Surprisingly, Captain Midnight does not appear to be much of a hero with the 1.8 million home dish owners in the country. At least not according to Jeff Miller, executive editor of the Satellite Times magazine.
"I can't say that even a small part of me agrees with Captain Midnight," Miller said from his office in Denver. "We're very concerned that the consumer press could turn him into a Robin Hood figure. But what he did is something we have to realize is just wrong. It's something that has to be stopped."
Miller worries about the public perception of dish owners. He fears people will think their dish-owning neighbors are capable of playing Captain Midnight. "There are people who think the dishes cause cancer or sterility or what-have-you," Miller said. "If people can believe that, they can believe that one of their neighbors who owns a dish can do this to HBO. But that can't happen."
In fact, experts believe, it took enormously sophisticated equipment to beam up to HBO's satellite transponder in the sky and interrupt the signal it was feeding back to Earth. Captain Midnight would have needed 4,000 watts of power and a dish 30 to 40 feet wide, as opposed to the 6- to 8-foot home dishes, to pull off the caper.
From the way the pirate signal started to fade away and then returned, it appears that HBO tried to increase its power to overcome the interloper and that Captain Midnight then increased his power to stay on the circuit. In other words, what you had were two guys with joy sticks each trying to juice the other one out of the air -- perhaps the ultimate video game.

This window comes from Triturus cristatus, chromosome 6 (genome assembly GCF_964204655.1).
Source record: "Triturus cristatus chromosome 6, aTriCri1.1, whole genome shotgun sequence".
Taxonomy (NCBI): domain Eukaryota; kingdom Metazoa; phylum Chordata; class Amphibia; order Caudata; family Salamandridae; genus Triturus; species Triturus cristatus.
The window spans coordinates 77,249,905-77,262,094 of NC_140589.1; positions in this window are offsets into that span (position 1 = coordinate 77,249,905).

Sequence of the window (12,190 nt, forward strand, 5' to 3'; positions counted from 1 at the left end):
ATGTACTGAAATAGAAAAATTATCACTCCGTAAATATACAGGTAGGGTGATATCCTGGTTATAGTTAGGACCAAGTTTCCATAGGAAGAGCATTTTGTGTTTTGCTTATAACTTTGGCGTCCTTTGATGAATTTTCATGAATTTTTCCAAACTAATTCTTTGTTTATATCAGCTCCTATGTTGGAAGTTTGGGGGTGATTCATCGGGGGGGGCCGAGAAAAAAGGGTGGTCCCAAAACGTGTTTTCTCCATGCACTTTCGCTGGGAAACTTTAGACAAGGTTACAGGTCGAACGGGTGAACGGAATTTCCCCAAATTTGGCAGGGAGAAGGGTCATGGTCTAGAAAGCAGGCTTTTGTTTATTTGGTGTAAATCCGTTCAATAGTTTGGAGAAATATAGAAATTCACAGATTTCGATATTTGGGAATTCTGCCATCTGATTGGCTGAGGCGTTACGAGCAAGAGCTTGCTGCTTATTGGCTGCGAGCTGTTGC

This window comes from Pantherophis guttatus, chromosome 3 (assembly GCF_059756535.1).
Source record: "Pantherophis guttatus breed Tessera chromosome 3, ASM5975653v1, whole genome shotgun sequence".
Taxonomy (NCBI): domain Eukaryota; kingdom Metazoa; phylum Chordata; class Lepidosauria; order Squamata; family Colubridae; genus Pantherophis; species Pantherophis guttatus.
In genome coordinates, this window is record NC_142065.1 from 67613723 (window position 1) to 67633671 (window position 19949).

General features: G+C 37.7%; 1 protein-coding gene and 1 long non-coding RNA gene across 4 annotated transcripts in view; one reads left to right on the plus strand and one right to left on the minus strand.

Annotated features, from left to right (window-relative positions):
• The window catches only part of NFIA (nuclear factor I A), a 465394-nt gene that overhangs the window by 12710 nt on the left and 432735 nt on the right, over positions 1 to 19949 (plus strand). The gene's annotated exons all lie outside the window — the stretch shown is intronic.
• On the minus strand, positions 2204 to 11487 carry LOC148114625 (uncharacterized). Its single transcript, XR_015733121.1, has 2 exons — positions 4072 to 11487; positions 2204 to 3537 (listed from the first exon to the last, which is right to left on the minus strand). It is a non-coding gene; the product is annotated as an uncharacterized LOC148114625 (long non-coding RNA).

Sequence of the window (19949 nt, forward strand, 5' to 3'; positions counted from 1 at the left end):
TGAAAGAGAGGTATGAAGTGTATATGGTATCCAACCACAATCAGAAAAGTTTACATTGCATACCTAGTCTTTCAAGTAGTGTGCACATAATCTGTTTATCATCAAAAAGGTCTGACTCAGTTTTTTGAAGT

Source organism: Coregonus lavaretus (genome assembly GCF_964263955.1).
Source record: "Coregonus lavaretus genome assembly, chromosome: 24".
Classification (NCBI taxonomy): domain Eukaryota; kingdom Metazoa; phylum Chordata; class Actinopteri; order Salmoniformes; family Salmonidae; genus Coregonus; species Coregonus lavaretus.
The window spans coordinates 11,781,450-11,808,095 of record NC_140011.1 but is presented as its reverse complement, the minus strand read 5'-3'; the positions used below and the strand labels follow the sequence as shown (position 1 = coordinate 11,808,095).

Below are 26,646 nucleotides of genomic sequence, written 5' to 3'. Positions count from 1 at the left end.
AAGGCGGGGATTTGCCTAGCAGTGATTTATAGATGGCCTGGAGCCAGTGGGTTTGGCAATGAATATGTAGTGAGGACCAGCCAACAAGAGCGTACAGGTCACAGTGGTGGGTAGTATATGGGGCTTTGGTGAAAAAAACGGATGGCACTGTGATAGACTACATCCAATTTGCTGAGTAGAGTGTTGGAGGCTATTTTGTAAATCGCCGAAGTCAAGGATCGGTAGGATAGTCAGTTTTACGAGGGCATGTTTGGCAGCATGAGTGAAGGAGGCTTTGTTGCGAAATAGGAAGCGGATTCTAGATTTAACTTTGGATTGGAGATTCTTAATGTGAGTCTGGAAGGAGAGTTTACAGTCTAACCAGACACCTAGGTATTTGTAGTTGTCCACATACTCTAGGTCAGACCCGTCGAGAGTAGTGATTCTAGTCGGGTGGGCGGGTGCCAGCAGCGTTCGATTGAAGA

HBO will not comment on the technical aspects of the incident. Obviously, though, Captain Midnight may have opened up a whole new battleground in the sky with his attempt to chastise HBO. Maybe this, and not the Strategic Defense Initiative, is what deserves the nickname "Star Wars."
Or Signal Wars at the very least.
"I don't believe this individual will become a folk hero," said HBO's Pritchard. "From the home dish owner's perspective, the thing could backfire. The government has basically said, 'Yes, if you want to pick up these transmissions for free, go ahead.' That could change if they're going to turn around and interfere with an authorized signal."
Congressional hearings on satellite TV issues will resume on May 21. Martha Donovan, director of communications for the House communications subcommittee, said of Captain Midnight's stunt, "It's a strange event, indicative of the frustration some people feel." She said the issue of satellite jamming was announced as one of the topics for the upcoming hearings in a press release that went out just last week.
Until then, HBO and Showtime and who-knows-else will be on the alert for another attack from Captain Midnight. They'll be doing what the reporter in "The Thing," that science fiction chestnut, told us all to do at the end of the movie: "Keep watching the skies! Everybody, keep watching the skies!"